The sizable 69.3 trillion bolívares budget is the product of huge oil incomes and internal revenues, a result of an “oil boom” in a country that, on the other hand, is not quite close to winning its war on destitution yet, according to recent reports from the Economic Commission for Latin America and the Caribbean (Cepal).

The amount of the budget is equivalent to 32.233 billion U$, at the 2005 exchange rate of 2,150 bolívares (Bs) per dollar, which reflects a devaluation from the 2004 rate of 1,920 Bs per dollar.
In nominal terms, the 2005 budget is 20% higher than the one initially approved of 50 trillion Bs for 2004 (26.042 billion U$ at the current exchange rate). To this amount, an additional stream of credit -authorized by the Assembly to cover several expenses- remains to be added.

As usual, in what has been the typical atmosphere in this type of discussions, the opposition deputies criticized the budget, deeming it “insincere”, while the “chavistas” praised its virtues and its focus on social spending.

For Rodrigo Cabezas, president of the permanent National Assembly Finance commission, the budget and the Act for Contraction of Debts, guarantee a spending policy that is linked to national economic growth.

According to the legislator, the growth rate will surpass 5%, since in the expense strategy, the investment budget is substantially increased compared to this year’s, thus stimulating added demand in the national economy and encouraging the private sector.

Figures, for what and for whom

And as Chávez has said, and I have repeated in several of my articles, the figures in the national budget are meaningless if the resources don’t reach the country’s poor majorities, who are part of unemployment and informal economy statistics, and who neither are able to, nor want to settle for handouts coming from the governmental missions.
After all, many of the missions, which can not be criticized in their ultimate purpose of providing well being and satisfying some needs that had not been addressed, are currently being supported by streams of petrodollars. And despite what the government might say, if this flow of dollars ever stops, the missions will be sacrificed in order to pay the foreign debt.

Cabezas noted that the 2005 budget is “tied up” to a process of deceleration of the inflation rate, that as a result of fiscal and monetary spending, will be 15% in 2005, which will also benefit the Venezuelan population, particularly employees and blue-collar workers.

This year’s inflationary index will be nearing 20%, below the 27.1% index for 2003, according to figures from the Central Bank of Venezuela (BCV), which have been criticized by some economists, claiming that they don’t reflect the real impact of price increases that diminish the common citizen’s buying power on a daily basis.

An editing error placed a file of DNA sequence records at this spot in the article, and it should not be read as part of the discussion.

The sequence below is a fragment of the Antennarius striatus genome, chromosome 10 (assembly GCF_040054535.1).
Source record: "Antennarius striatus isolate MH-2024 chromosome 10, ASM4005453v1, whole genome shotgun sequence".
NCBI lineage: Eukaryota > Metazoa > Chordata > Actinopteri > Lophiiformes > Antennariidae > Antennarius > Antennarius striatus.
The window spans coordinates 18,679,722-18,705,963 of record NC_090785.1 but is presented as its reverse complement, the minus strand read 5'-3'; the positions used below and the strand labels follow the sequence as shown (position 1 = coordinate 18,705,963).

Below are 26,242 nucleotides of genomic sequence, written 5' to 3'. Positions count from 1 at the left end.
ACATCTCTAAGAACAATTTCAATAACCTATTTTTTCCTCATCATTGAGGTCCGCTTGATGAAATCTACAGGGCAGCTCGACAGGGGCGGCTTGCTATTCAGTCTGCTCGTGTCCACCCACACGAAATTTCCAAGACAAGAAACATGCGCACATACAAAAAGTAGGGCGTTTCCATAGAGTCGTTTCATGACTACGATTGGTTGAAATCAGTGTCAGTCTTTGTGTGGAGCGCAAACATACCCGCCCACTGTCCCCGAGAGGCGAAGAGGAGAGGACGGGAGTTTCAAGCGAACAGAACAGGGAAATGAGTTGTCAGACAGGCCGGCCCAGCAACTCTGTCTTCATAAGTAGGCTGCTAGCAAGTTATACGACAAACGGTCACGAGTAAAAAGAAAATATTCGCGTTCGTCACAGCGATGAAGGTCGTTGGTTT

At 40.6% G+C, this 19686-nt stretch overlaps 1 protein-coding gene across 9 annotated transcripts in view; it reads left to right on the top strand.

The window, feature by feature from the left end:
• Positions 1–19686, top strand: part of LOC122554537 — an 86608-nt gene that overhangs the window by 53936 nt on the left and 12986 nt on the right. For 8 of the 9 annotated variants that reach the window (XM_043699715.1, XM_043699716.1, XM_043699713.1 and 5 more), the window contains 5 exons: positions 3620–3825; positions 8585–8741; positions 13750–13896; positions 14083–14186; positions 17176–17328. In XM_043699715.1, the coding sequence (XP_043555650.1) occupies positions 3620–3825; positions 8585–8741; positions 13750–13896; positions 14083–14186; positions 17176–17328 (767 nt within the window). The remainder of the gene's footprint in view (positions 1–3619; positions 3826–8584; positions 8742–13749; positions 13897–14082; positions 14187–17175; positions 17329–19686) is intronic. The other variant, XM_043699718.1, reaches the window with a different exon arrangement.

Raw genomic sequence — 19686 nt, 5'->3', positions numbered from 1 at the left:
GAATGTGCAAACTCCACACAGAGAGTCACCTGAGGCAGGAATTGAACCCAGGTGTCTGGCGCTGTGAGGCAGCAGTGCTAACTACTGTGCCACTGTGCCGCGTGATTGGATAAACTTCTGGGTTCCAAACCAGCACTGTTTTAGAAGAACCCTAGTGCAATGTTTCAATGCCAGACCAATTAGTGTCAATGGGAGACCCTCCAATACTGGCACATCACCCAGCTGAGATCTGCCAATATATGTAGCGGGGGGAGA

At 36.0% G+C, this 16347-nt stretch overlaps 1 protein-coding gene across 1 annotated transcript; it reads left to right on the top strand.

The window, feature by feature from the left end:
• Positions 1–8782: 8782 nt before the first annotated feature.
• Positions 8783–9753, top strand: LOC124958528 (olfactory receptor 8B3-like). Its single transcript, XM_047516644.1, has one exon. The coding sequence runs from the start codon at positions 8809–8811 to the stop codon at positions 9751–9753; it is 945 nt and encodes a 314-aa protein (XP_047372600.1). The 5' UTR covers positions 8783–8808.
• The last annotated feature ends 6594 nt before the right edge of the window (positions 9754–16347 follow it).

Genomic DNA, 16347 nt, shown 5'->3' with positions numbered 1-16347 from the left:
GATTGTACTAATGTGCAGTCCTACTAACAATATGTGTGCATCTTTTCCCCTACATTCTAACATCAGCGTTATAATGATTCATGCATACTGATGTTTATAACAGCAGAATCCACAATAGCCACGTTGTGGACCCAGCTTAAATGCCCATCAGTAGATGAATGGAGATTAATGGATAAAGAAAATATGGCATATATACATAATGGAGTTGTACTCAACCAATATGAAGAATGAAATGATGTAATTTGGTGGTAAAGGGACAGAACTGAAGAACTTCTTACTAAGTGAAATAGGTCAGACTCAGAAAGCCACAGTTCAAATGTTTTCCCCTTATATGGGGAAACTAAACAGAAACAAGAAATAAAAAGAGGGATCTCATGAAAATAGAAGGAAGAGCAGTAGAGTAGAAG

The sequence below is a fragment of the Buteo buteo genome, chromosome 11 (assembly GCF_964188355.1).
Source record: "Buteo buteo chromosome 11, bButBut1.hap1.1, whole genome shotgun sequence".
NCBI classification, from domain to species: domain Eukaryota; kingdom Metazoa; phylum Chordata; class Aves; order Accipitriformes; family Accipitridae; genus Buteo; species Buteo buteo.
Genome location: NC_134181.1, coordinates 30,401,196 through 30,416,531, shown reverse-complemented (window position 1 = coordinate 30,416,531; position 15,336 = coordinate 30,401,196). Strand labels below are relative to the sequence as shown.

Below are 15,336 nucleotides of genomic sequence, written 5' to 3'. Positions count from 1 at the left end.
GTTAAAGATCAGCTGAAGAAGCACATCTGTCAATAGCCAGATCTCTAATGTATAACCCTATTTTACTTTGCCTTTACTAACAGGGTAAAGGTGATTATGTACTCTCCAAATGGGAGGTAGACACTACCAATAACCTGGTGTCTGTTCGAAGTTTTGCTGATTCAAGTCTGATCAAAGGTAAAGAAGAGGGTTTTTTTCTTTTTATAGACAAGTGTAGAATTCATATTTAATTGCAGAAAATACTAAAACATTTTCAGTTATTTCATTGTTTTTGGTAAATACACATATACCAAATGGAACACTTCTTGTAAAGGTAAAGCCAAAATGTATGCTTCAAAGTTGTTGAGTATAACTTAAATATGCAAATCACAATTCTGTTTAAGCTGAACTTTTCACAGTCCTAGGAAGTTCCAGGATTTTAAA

In declarations to Venpres, the state news agency, Cabezas added that the budget has a social orientation, since spending increased to 44%.
“This is an example of the commitment of this process of changes to the excluded, to the poor”, he commented, in total agreement with the line of the government, which has admitted to have failed in its struggle against poverty and corruption, after six years at the head of the world’s fifth oil producer.

...however, food prices keep rising

With a totally different point of view, legislators of the opposition criticized the project. Some of them, like Elías Mata, claim that it sets a price per barrel below the value that is really expected by the “revolutionary” government , which is handing out, in large sums and with few restraints, the surplus oil incomes.

For the 2005 budget, the oil incomes were calculated on the basis of both an average exportation price on all oil products at 23 dollars per barrel and a daily production of 3.5 million barrels per day, including the production from the Venezuelan state run oil company Pdvsa, and from the strategic associations with foreign companies.

The ex-minister of Finance, Tobías Nóbrega, has admitted that the estimated price is “conservative”, and that Venezuela could receive 4,000 million dollars in extra oil incomes if, as expected, the price of hydrocarbons reaches 5U$ above the official estimate. The ordinary incomes in the budget are 25.5 trillion bolívares for non-oil related tax collection, 26.1 trillion bolívares on oil business related tax collection, 3.1 trillion bolívares in current and extra incomes for profits and reimbursements, and 14.5 trillion bolívares for debt contraction.

These figures are difficult to understand for any common mortal. What is most important for the majority is their capability to afford food and other basic necessities.

For instance, according to the National Institute of Statistics, the monthly value of the official basic necessities list in October of 2004 was 335,959.69 Bs, which represents a 1,767.04 Bs increase over the value of this list September.
In total, the accumulated variation of the basic necessities list during the January-October period was 18.05%, a figure below that of 2003, which was 24.44%.

For citizens who earn below the official minimum wage (324,000 Bs), for the unemployed, and for those who work in the informal economy, these variations are considerable when they affect their capacity to afford food, not to mention the rest of their basic necessities.

Published in Quantum N.43